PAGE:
MonteWith its opening fixture in early March and a closing date in September, the 2007 IAAF World Athletics Tour - Golden League, Super Grand Prix and Grand Prix - offered a six-month packed attractive, entertaining season which climaxed at the IAAF / VTB Bank World Athletics Final, Stuttgart, Germany (22 – 23 Sep).
The Super Grand Prix and Grand Prix meets were highlighted by Haile Gebrselassie and Asafa Powell’s World records in Ostrava and Rieti respectively.
David Powell reminds us of some of the highlights of the meetings which took place March to June 2007…
The Telstra Melbourne Track Classic marked the opening of the six-month long IAAF World Athletics Tour 2007 in warm and humid conditions - far removed from the British winter where, on the same day, the European Indoor Championships began in Birmingham. As popular as Craig Mottram’s 5000m victory was before a home audience at this Grand Prix meeting, it was Lisa Corrigan’s Australian Mile record which proved the landmark performance.
Both Corrigan (4:22.66) and Sarah Jamieson (4:23.40) beat the record of 4:25.84 held by Margaret Crowley since 1996. In the Peter Norman Memorial 200m, Olympic champion Shawn Crawford (20.32) beat LaShawn Merritt (20.38) into a headwind, although Merritt won the 400m (45.31). Michelle Perry won the 100m Hurdles (12.82) while Mottram’s victory came in a modest 13:32.67.
A men’s Shot Put competition on Goree Island, just off the Dakar coastline, got the Meeting International d’Athletisme de la Ville de Dakar under way on the Friday, one day before the main thrust of this Grand Prix meeting was staged on the Saturday. So it was from this historic and atmospheric location (a former transit point for slaves in colonial days), in the middle of a natural harbour four kilometres from Dakar, that Reese Hoffa began his season’s journey towards World title in Osaka.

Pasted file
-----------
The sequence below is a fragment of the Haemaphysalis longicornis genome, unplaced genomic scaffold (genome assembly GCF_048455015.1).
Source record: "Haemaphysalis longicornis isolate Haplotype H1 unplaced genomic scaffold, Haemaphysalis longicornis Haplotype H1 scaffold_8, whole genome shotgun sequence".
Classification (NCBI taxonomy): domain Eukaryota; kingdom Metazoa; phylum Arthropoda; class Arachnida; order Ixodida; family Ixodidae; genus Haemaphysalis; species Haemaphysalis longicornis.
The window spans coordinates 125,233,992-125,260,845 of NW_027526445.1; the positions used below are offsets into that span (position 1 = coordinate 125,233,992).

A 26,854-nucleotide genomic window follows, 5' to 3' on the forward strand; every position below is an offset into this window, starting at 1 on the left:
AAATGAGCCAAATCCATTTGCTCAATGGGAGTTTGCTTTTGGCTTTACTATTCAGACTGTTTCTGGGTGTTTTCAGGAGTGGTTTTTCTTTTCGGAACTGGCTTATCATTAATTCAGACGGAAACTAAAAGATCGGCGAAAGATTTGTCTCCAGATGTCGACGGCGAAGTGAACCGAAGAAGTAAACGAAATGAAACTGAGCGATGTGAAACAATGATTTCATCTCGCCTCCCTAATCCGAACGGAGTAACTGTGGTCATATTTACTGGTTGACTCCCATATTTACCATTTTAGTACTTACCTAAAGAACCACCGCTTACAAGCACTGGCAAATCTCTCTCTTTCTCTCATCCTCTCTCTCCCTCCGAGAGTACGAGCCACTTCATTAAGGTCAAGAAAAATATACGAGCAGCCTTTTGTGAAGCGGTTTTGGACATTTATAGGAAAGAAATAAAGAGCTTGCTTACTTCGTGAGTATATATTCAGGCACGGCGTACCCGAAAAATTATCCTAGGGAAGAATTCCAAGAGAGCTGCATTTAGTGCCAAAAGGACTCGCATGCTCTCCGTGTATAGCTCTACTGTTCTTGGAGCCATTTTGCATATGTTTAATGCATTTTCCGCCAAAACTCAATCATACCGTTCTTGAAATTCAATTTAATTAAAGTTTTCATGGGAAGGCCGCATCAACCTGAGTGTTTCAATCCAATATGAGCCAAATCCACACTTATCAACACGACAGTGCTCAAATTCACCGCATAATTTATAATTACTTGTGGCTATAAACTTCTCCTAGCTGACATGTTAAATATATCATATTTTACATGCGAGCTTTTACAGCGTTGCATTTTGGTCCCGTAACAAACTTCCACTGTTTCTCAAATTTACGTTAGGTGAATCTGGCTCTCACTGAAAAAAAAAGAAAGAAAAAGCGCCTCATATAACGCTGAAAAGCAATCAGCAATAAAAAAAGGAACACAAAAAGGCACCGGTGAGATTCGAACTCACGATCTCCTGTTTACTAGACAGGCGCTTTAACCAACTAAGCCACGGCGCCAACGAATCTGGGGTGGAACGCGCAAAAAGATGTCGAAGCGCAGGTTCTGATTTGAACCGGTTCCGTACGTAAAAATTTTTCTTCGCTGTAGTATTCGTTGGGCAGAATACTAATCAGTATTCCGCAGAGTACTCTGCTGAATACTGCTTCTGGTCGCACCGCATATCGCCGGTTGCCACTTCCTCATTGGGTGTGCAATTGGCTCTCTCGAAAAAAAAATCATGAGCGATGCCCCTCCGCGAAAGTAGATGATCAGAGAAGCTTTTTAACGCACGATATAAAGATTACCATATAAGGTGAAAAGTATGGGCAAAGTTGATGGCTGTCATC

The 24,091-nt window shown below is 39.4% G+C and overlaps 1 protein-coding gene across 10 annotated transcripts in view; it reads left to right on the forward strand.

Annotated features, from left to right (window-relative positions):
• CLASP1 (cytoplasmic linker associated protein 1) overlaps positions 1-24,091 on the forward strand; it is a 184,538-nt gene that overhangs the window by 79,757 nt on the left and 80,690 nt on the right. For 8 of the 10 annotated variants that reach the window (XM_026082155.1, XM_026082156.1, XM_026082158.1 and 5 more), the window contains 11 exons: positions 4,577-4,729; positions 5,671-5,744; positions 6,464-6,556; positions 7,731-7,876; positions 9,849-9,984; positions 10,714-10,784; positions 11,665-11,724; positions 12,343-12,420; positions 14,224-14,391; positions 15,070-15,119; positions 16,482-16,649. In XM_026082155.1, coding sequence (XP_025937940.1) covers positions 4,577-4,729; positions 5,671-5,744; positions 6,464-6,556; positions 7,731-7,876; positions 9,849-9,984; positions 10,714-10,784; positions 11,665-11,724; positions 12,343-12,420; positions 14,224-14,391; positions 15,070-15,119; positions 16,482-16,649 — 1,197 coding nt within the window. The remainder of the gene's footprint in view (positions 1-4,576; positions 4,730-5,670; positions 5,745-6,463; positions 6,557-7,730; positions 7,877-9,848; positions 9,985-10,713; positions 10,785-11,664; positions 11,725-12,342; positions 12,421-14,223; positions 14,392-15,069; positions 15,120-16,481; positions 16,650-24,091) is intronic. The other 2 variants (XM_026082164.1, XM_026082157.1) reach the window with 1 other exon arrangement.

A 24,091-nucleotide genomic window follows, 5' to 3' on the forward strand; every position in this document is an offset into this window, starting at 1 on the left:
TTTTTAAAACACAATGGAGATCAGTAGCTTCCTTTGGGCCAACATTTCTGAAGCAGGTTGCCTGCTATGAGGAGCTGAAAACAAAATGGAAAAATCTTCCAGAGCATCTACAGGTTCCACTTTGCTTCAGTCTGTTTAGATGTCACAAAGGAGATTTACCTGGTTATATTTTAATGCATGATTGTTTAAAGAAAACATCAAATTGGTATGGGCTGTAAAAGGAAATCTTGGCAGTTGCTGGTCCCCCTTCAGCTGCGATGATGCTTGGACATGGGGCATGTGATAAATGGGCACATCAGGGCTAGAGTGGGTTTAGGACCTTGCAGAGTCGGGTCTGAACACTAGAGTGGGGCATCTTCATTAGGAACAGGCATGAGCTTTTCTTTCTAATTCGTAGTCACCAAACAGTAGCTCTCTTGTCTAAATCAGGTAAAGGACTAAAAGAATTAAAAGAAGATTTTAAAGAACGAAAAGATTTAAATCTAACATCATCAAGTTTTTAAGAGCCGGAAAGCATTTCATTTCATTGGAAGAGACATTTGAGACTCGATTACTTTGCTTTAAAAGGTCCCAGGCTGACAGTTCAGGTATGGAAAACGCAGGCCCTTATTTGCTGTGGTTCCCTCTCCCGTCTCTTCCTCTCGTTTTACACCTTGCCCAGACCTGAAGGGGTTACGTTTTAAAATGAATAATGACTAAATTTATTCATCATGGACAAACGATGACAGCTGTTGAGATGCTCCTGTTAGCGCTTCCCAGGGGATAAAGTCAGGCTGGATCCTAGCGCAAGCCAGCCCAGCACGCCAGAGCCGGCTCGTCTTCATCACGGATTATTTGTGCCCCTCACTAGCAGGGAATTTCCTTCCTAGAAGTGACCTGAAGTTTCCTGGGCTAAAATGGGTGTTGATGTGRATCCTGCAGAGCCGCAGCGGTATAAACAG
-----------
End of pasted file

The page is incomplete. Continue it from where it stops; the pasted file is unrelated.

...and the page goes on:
Hoffa, from the United States, recorded a winning 21.30m, one of four marks that were superior to the best that runner-up Andrei Mikhnevich, of Belarus, could manage. The next day a crowd in excess of 50,000 poured into the Leopold Sedar Senghor Stadium, witnessing the perfect end to the occasion as Senegal’s own Amy Mbacke Thiam, the 2001 World champion, won the 400m in 51.73.
In the Nagai Stadium, where the World Championships would be held three months later, the Osaka Grand Prix generated great excitement for the newly laid track’s potential for fast times. With Olympic and World 400m champion Jeremy Wariner and the sprint hurdlers Liu Xiang and Sally McLellan showing good form on the surface.
Wariner clocked 44.02, the quickest the American had run so early in the season. “I love the track, it was real fast,” Wariner said, adding that he could not wait to return in August to try for the World record. McLellan improved the Australian 100m Hurdles record to 12.71, proclaiming: “I don’t know how I did it.” Liu, the Olympic champion and World record holder for 110m Hurdles, clocked 13.14, his fastest time to open a season.
The Qatar IAAF World Super Tour meeting lived up to its Super Grand Prix status with Allyson Felix and Blanka Vlasic leading a long list of high quality performances. Felix won the 100m in 11.27 and the 400m in a marked improvement on her personal best from 51.12 to 50.40. Here was a foretaste of a 48.0 leg in the 4x400m in Osaka, which would help Felix towards her third gold medal of the World Championships.
Vlasic jumped a Croatian women’s outdoor High Jump record of 2.04m for victory and there was a win too for Kamila Skolimowska as she set a Polish women’s Hammer record of 76.83m. The men’s middle distance and distance events brought good performances from Wilfred Bungei in the 800m (1:44.14), Augustine Choge at 1500m (3:31.73) and Eliud Kipchoge in the 3000m (7:33.06).
He may have moved his family to England but home brought out the best in Brazil’s Jadel Gregorio in the Grande Premio Brasil/Caixa de Atletismo.
Gregorio’s South American record of 17.90m for the Triple Jump in this Grand Prix meeting would survive the season as the world’s longest distance. It is the farthest jumped since Jonathan Edwards, the World record holder, recorded 17.92m to win the 2001 World title.
The record to fall was the longstanding mark of 17.89m set at altitude by Joao Carlos de Oliveira in 1975. Another Brazilian jumper, Keila Costa, won the women’s Long Jump. Her 6.88m was the second best in history by a South American, albeit some way behind Maurren Maggi’s 7.26m, set at altitude in 1999.
A record 10 athletes in one race broke 27:15 for 10,000m in the Thales FBK-Games, including, in fifth place, Haile Gebrselassie (26:52.81).